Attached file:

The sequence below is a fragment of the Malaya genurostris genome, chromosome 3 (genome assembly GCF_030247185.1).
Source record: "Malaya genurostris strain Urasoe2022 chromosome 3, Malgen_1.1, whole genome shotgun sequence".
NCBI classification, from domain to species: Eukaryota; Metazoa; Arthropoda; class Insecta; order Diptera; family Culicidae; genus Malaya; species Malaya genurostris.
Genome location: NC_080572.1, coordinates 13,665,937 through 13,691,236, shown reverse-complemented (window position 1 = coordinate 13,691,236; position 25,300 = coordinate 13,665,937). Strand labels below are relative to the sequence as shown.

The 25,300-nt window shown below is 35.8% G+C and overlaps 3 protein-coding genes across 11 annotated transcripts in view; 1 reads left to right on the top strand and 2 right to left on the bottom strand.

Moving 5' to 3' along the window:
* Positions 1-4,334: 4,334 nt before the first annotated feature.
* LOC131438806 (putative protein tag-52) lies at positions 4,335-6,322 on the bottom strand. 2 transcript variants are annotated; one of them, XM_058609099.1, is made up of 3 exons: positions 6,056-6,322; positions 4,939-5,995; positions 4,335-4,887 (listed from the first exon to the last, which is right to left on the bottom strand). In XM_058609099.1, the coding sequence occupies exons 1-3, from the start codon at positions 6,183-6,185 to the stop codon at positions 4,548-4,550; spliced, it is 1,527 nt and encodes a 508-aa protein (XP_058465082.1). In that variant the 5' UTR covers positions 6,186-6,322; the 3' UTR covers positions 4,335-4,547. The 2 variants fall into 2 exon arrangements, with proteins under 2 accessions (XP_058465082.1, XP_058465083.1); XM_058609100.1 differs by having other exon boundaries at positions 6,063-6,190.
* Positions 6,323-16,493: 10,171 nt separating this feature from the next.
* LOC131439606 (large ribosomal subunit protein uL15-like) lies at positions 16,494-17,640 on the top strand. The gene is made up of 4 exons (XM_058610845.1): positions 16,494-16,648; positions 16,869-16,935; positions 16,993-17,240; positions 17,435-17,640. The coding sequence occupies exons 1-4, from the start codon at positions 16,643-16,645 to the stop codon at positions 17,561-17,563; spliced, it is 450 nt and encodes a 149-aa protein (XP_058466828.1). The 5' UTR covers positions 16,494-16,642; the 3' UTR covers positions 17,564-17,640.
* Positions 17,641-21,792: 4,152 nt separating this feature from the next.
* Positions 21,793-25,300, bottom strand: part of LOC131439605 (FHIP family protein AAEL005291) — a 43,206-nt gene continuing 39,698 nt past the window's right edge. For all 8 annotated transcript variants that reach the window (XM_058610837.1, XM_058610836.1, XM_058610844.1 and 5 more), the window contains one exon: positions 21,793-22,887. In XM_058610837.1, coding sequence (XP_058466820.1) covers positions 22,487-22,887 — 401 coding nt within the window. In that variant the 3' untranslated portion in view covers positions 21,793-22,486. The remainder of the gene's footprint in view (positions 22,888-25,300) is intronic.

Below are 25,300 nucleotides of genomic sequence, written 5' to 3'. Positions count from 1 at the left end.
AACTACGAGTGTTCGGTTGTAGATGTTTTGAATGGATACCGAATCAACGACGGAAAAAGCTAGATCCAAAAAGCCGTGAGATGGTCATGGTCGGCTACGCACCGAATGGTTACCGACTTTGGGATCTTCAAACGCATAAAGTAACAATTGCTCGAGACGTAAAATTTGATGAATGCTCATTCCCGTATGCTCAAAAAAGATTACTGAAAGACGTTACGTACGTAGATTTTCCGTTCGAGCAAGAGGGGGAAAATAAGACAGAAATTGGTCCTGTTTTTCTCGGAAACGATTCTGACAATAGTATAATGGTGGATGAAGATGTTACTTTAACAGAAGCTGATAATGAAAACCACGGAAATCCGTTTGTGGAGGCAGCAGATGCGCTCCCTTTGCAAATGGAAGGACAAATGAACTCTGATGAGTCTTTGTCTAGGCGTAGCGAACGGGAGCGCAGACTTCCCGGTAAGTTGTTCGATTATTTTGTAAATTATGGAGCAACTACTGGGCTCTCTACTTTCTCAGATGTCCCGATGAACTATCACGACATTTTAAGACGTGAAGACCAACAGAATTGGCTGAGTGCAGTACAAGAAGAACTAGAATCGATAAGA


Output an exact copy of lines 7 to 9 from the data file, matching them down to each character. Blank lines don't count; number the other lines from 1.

* Positions 1-4,334: 4,334 nt before the first annotated feature.
* LOC131438806 (putative protein tag-52) lies at positions 4,335-6,322 on the bottom strand. 2 transcript variants are annotated; one of them, XM_058609099.1, is made up of 3 exons: positions 6,056-6,322; positions 4,939-5,995; positions 4,335-4,887 (listed from the first exon to the last, which is right to left on the bottom strand). In XM_058609099.1, the coding sequence occupies exons 1-3, from the start codon at positions 6,183-6,185 to the stop codon at positions 4,548-4,550; spliced, it is 1,527 nt and encodes a 508-aa protein (XP_058465082.1). In that variant the 5' UTR covers positions 6,186-6,322; the 3' UTR covers positions 4,335-4,547. The 2 variants fall into 2 exon arrangements, with proteins under 2 accessions (XP_058465082.1, XP_058465083.1); XM_058609100.1 differs by having other exon boundaries at positions 6,063-6,190.
* Positions 6,323-16,493: 10,171 nt separating this feature from the next.